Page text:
Blood distribution of rapamycin

Transplantation. 1993 Nov;56(5):1202-6. doi: 10.1097/00007890-199311000-00029.


Rapamycin (RAPA) is a potent new immunosuppressive drug. Although blood concentration monitoring of RAPA is being performed in preclinical and clinical trials, little is known regarding the blood distribution of the drug. Such information would have an impact on the medium used for analysis of the drug. The distribution of RAPA was investigated by spiking human whole blood having an initial temperature of either 4 degrees C or 22 degrees C with a constant amount of 3H-RAPA and increasing amounts of RAPA to a final concentration of 5-100 micrograms/L. The drug concentration spans the range seen when immunosuppressive doses of the drug are administered. This was followed by incubation of the blood at 37 degrees C for 0 to 60 min before separation of cells. The dpm in the resulting plasma and RBC fractions was determined by scintillation counting. The plasma to formed blood elements and plasma to whole blood ratios were 0.05 +/- 0.051 and 0.09 +/- 0.016, respectively (mean +/- SD, n = 50). The distribution did not exhibit any temperature or concentration dependence. The proportion of the drug among cellular components was as follows (mean % distribution +/- SD); RBC 94.5 +/- 4.9%; plasma 3.1 +/- 2.5%; lymphocytes 1.01 +/- 1.02%; and granulocytes 1.0 +/- 0.88%. The free or unbound fraction of RAPA over the plasma concentration range of 5-100 micrograms/L as determined by ultracentrifugation was 2.5 +/- 0.2%. The drug was found to be associated primarily with nonlipoprotein fractions in plasma. The results suggest from an analytical perspective that whole blood as compared with plasma would be the most suitable medium for analysis due to the higher concentrations found in the former.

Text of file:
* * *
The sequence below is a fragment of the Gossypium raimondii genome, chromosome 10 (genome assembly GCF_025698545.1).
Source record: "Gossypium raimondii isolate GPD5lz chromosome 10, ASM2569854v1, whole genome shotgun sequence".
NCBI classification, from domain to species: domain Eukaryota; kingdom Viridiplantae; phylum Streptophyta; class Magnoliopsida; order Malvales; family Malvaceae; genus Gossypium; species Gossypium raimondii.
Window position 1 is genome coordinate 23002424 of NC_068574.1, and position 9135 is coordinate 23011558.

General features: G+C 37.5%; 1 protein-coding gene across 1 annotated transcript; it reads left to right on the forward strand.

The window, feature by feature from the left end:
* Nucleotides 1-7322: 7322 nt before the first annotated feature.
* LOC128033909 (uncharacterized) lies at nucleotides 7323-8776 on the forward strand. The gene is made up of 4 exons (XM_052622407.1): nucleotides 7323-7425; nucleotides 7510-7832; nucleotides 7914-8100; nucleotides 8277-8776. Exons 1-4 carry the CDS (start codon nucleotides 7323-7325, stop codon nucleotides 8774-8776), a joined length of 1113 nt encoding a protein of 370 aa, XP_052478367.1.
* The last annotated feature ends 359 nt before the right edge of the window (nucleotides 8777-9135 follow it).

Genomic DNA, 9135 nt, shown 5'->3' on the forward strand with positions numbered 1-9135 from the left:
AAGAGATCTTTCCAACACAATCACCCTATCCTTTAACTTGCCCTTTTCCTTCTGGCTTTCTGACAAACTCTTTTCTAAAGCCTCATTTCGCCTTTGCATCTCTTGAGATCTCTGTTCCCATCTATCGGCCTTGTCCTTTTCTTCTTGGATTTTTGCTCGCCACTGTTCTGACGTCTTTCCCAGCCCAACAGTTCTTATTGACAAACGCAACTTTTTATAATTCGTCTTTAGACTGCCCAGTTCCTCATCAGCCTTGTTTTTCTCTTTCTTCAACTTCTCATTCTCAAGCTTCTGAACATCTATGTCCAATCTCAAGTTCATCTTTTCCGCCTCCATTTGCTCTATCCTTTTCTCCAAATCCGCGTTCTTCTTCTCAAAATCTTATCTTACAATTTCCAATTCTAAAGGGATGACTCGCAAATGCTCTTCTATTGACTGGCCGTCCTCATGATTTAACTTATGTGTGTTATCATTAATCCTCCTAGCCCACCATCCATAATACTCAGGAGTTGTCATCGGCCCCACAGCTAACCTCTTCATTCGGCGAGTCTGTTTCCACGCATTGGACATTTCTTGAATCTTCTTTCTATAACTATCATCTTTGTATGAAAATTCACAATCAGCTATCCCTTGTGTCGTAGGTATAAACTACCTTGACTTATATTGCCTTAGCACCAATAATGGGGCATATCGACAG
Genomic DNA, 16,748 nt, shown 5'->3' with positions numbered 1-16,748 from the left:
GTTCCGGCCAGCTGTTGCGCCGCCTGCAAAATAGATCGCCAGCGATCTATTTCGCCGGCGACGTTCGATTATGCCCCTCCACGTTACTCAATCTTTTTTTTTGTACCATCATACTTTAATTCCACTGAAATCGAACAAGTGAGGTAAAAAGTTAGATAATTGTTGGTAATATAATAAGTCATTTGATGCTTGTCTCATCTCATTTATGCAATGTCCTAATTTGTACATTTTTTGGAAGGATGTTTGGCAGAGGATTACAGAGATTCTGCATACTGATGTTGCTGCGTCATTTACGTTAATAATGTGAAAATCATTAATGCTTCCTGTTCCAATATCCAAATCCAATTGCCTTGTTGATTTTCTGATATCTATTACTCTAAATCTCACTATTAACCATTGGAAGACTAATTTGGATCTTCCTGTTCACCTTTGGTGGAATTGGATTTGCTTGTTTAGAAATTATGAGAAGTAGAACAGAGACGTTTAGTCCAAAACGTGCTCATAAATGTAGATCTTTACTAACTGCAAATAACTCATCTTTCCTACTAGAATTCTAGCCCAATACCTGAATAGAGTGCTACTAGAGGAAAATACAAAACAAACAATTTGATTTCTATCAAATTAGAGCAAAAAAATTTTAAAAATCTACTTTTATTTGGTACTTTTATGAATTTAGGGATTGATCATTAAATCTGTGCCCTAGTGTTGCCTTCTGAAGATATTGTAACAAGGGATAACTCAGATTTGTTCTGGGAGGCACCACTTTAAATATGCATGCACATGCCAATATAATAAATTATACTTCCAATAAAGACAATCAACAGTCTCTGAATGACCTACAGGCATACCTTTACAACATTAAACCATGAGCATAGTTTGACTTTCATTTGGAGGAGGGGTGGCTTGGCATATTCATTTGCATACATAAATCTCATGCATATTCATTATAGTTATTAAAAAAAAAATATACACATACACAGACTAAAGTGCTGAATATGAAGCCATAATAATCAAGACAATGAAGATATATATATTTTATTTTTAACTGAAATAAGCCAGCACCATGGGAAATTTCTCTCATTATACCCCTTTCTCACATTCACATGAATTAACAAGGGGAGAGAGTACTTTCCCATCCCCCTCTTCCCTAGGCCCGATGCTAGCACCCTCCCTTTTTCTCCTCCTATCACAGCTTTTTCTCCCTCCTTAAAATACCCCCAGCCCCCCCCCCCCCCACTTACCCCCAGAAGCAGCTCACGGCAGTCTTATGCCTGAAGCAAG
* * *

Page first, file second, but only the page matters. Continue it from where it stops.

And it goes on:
Publication types

  • Research Support, Non-U.S. Gov't

MeSH terms

  • Erythrocytes / metabolism
  • Humans
  • Immunosuppressive Agents / blood*
  • Lipoproteins / metabolism
  • Polyenes / blood*
  • Protein Binding
  • Sirolimus
  • Temperature


  • Immunosuppressive Agents
  • Lipoproteins
  • Polyenes
  • Sirolimus